Cardinal Sako said that young people are afraid of commitment, to both priesthood and religious life, as well as marriage. They are afraid that commitments will fail, he said.

Synod as a school or manual

Cardinal Sako said that the Synod was like a school in which everyone learns from each other. He said that the Synod is seeking a language that speaks to youth, Often, he noted, the Church uses traditional language but a new one is needed that is relevant to youth. The Cardinal also expressed the concern that there were too few young people at the Synod, he said that he had hoped for more to be present.

The Cardinal also said that it was not the final document that was important. What is important is the spirit and hope that the Synod offers young people.

Cardinal Peter Kodwo Appiah Turkson, prefect of the Dicastery for Promoting Integral Human Development, used the image of a “manual” to describe the work of the Synod. The Synod is like a gathering in which young people, with the bishops, are composing manuals for life. He said that as young people write the manual they are guided by values like those from Catholic Social Teaching. These principles, he said, will help give them a basic orientation for their lives.

Source: Vatican News

* The opinions expressed here by Spotlight.Africa contributors and editors are their own and not official statements of the Society of Jesus in South Africa or of the Catholic Church unless explicitly stated.

LEAVE A REPLY

Please enter your comment!
Please enter your name here

This site uses Akismet to reduce spam. Learn how your comment data is processed.

Russell Pollitt SJ
Director of the Jesuit Institute South Africa and Editor-in-Chief of spotlight.africa. He studied the social sciences, theology and communications. He worked as pastor of the Jesuit’s downtown parish in Johannesburg, South Africa, for 7 years before moving to the Jesuit Institute. He is interested in the relationship between faith and society and the contribution that faith can make to public policy. He regularly comments on politics in South Africa and issues in the Catholic Church. He conducts workshops in South Africa on social media and the human person.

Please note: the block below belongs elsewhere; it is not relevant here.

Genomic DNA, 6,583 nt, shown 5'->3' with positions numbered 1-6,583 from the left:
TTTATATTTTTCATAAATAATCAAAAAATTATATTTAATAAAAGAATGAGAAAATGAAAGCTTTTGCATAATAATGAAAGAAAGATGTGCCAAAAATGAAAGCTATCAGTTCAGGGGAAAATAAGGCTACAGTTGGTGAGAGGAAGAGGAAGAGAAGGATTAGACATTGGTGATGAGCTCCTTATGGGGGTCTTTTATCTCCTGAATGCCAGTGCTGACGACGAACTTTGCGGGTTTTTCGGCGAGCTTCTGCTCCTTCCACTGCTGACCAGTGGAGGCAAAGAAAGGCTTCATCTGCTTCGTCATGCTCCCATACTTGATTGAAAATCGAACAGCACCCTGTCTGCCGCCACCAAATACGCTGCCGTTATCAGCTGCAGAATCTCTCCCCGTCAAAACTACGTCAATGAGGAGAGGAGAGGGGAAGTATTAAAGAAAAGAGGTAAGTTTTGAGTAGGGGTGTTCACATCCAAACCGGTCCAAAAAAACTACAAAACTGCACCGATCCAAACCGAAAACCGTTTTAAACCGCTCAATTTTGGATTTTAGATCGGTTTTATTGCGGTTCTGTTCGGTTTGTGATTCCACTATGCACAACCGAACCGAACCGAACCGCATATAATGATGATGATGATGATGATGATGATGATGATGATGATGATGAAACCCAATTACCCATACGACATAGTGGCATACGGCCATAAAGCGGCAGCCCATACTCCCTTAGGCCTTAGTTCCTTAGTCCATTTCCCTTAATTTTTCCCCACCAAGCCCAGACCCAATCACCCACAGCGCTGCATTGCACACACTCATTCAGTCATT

Most Popular

Education: Rethinking the pressure of exams

Schools spend too much time preparing students for exams, says Mark Potterton, who has served as the Chief Operating Officer for Umalusi,...

Do churches heal or perpetuate gender-based violence?

Continuing her exploration of the relationship between poorly interpreted Scriptures and patriarchy, Mahadi Buthelezi presents the correlations she sees between toxic masculinity and gender-based violence. She warns that the rigid application of Church teaching and the poor formation of those in parish ministry only perpetuate the continued violence against women.

Remembering Ennio Morricone and his sense of the Sacred

The Oscar-winning composer, Ennio Morricone, whose music defined the atmosphere and success of hundreds of films of all genres, has died in...

REVIEW — Utopia for Realists

Published almost two years ago, Rutger Bregman’s ‘Utopia for Realists’ is timely now. Bregman’s vision is worth paying attention to when our world needs a fresh understanding of justice and how it might be meted out across nations and people, writes Chris Chatteris SJ.

Archives

Recent Comments